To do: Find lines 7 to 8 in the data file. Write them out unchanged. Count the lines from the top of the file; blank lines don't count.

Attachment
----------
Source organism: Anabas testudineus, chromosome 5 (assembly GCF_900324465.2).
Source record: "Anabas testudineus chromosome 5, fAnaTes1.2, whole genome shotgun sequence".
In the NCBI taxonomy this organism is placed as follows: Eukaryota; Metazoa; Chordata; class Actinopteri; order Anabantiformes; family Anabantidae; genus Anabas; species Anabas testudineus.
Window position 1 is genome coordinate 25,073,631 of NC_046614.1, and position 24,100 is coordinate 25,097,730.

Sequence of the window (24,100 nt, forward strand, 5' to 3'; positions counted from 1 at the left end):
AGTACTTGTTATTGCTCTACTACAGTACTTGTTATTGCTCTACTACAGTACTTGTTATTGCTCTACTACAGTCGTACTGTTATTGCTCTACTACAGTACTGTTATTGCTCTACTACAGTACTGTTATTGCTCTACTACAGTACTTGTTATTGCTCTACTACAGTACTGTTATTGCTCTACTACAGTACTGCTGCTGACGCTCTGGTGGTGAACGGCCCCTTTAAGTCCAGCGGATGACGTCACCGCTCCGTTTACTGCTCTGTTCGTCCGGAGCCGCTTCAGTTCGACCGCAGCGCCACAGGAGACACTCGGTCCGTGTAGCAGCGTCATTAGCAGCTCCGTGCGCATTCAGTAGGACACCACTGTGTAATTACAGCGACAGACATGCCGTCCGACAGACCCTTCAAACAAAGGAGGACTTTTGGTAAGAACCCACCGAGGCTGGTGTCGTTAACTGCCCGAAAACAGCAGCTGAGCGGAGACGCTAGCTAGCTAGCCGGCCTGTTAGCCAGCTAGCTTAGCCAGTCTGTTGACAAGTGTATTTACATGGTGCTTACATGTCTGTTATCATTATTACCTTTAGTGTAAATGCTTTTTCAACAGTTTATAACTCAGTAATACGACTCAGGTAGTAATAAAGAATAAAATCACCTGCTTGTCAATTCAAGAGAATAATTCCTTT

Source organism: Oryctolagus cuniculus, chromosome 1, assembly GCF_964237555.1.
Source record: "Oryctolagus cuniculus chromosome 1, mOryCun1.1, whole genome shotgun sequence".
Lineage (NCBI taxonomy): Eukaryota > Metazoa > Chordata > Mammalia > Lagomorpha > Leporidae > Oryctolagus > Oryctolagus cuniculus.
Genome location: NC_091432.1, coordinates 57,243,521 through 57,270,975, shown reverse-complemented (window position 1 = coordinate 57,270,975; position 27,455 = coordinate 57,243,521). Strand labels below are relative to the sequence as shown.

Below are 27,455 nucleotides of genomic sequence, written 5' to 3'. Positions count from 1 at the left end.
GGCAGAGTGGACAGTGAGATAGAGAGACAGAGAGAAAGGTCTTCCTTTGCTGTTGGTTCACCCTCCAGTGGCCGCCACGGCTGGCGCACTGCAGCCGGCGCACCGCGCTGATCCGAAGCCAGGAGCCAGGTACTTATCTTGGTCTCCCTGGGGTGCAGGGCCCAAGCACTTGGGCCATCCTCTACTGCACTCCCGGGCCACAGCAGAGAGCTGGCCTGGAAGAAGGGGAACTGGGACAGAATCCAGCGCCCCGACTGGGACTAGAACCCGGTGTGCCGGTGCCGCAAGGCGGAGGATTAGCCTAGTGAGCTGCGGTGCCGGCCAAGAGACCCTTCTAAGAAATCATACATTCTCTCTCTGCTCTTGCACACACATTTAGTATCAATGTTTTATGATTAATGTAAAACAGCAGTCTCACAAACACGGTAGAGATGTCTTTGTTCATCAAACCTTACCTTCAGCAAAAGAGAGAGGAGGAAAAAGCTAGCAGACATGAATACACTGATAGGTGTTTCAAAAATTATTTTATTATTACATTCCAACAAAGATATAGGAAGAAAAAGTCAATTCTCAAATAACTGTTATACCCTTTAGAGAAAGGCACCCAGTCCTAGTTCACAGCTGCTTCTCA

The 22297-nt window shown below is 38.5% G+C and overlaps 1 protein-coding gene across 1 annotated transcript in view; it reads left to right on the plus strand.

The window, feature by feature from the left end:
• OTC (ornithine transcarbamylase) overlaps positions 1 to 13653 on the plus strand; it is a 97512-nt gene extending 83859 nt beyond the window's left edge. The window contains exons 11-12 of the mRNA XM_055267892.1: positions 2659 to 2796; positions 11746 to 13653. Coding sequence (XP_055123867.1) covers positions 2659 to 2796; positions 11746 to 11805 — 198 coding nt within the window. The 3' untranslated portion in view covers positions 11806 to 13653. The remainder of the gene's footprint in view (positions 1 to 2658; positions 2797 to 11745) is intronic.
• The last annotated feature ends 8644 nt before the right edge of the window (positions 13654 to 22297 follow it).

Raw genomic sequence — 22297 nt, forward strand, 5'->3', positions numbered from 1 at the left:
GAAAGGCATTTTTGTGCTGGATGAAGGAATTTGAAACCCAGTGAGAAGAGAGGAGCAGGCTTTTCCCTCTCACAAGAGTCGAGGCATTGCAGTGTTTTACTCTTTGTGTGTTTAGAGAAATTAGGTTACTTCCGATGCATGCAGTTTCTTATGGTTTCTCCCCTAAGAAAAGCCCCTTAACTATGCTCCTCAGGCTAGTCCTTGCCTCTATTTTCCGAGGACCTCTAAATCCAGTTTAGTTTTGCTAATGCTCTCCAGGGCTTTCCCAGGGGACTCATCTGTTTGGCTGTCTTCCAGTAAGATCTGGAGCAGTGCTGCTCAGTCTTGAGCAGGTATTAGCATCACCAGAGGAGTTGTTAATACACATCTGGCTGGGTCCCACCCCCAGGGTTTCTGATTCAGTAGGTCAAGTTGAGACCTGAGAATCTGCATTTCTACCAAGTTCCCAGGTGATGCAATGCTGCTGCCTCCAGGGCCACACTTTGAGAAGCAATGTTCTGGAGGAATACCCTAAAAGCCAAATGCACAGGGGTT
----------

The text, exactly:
Source organism: Oryctolagus cuniculus, chromosome 1, assembly GCF_964237555.1.
Source record: "Oryctolagus cuniculus chromosome 1, mOryCun1.1, whole genome shotgun sequence".